To further explore the role of the age of 65, we compare the responses to vignettes 1 and 3 (Fig. 2). Vignette 3 states an initially planned retirement age of 64 for the vignette person as well as for coworkers or family and friends and an increased retirement age of 65 (compared to 65 and 66, respectively, in vignette 1). When the initial age is 65, less people tend to follow the social environment to the new age of 66. Specifically, 30% of respondents stick to the original plan when the initial retirement age is 64 compared more than 40% when the initial retirement age is 65. Likewise, if the initial retirement age is 64 and the new retirement age of coworkers (or family and friends) is 65 respondents are more likely to follow the behavior of the social environment than in the case of 65 being the initially planned retirement plan and 66 the retirement age of the social environment. Again, the difference is about 10 percentage points in favor of the age of 65. The comparison between vignettes 1 and 3 thus confirms excess retirement at the age of 65.14
Fig. 2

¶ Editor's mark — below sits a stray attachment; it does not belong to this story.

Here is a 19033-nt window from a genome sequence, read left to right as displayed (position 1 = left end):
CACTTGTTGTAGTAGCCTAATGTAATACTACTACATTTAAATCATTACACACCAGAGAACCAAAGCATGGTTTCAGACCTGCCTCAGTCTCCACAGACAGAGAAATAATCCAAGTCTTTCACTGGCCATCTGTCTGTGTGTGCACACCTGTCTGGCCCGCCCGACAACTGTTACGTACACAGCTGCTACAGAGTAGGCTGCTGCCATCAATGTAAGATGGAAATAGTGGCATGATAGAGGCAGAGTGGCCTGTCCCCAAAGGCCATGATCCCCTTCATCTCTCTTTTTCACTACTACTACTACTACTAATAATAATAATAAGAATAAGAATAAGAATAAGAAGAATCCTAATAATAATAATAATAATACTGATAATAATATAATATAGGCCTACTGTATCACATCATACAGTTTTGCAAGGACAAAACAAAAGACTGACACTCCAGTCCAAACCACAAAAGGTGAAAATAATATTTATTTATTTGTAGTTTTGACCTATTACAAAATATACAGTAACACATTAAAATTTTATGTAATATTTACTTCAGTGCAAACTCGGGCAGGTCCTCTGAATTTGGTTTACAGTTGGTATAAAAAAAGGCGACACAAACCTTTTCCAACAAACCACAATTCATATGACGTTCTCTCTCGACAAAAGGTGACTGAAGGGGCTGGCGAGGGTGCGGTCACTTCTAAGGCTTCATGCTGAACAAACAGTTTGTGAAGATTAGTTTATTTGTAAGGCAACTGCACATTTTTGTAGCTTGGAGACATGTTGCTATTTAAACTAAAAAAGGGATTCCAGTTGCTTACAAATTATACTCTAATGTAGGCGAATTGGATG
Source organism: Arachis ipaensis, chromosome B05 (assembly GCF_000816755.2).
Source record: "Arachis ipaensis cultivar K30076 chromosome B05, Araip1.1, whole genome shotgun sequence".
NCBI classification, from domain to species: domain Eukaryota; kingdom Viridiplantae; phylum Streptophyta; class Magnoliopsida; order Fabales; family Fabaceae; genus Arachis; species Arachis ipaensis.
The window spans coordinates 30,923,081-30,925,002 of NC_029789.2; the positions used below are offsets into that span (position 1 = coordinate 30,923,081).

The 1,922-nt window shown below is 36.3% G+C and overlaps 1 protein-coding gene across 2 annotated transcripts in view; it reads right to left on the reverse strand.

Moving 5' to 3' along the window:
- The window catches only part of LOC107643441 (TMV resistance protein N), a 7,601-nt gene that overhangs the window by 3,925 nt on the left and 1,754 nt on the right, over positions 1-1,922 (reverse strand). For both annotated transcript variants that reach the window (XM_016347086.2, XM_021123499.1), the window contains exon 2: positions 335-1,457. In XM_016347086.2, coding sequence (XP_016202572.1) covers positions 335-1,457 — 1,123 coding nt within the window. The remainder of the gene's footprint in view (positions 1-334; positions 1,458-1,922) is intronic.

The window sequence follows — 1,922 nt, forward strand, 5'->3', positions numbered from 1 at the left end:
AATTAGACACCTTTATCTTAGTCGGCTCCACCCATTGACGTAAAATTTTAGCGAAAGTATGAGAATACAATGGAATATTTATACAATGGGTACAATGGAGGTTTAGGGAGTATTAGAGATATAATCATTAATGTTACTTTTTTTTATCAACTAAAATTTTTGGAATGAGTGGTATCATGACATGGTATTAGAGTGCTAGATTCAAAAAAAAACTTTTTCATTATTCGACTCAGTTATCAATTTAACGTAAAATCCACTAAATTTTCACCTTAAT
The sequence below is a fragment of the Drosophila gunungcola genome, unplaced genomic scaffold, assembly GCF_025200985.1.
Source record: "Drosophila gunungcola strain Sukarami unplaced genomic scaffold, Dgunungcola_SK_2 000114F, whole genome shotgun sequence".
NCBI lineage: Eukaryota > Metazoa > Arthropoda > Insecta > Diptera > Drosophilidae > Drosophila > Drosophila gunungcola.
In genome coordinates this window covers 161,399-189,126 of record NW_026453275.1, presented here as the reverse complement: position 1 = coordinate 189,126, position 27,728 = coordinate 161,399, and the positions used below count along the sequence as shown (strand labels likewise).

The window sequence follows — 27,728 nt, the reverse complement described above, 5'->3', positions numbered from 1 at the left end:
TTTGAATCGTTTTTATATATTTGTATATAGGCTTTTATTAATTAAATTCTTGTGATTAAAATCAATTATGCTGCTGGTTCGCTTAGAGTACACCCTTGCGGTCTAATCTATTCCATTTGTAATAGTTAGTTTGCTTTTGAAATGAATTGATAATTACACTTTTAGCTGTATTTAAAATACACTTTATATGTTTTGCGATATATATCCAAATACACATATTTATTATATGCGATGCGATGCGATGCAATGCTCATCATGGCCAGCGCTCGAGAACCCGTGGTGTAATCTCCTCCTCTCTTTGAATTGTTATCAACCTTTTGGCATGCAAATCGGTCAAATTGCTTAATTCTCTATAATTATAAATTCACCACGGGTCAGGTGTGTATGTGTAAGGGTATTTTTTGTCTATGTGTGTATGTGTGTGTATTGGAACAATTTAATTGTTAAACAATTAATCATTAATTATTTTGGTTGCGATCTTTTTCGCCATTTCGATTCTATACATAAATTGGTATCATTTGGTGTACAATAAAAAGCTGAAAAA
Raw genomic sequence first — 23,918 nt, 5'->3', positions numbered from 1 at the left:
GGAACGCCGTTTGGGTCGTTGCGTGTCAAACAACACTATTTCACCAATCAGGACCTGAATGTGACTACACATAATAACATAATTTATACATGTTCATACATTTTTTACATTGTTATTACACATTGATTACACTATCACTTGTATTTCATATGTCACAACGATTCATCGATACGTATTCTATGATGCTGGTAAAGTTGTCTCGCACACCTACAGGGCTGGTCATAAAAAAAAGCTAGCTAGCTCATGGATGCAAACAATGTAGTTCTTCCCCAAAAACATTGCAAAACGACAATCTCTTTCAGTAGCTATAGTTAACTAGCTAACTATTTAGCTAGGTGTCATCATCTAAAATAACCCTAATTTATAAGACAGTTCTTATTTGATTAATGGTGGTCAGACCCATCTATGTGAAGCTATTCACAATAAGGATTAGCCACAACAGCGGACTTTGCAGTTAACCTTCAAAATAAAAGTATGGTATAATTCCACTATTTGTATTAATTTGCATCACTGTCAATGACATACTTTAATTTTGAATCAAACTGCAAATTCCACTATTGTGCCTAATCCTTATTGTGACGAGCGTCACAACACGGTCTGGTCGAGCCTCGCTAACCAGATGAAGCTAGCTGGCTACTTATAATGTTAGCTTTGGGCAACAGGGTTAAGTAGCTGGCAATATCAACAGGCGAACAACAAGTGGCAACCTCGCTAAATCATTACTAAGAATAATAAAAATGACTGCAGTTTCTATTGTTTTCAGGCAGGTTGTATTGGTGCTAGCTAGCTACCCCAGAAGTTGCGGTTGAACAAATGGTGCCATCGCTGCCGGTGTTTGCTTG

Retirement plans when the social environment retires at 66 (instead of 65) and when the social retirement retires at 65 (instead of 64). This figure shows the distribution of weighted responses by non-retired respondents younger than 65 when the initial plan is to retire at age 65 and coworkers or family and friends increase their retirement age from 65 to 66 (vignette 1) or when the initial plan is to retire at age 64 and coworkers or family and friends increase their retirement age from 65 to 66 (vignette 3)

5.2 Modeling and Empirical Estimates

The responses to the vignette questions as shown in Figs. 1 and 2 provide qualitative evidence of the relevance of retirement decisions by members in the social environment for individual retirement planning. Below, we present and estimate an econometric model to obtain empirical estimates for the size of this effect.

We estimate the model presented in Eq. (1) below and exploit the fact that every respondent answers all four vignettes. For respondent i and vignette question j (\(j = 1, \ldots , 4\)) this model treats the dependent variable (the respondents’ preferred retirement) \(R_{ij}\) as a cardinal variable. We rescale the dependent variable as to measure the number of years relative to the initially planned retirement age for the fictive person in the corresponding vignette.15
$$R_{ij} = X_{i}^{ '} \eta_{j} + F_{i} '\beta_{j} + \vartheta_{j} + \rho_{i} + \varepsilon_{ij}$$
(1)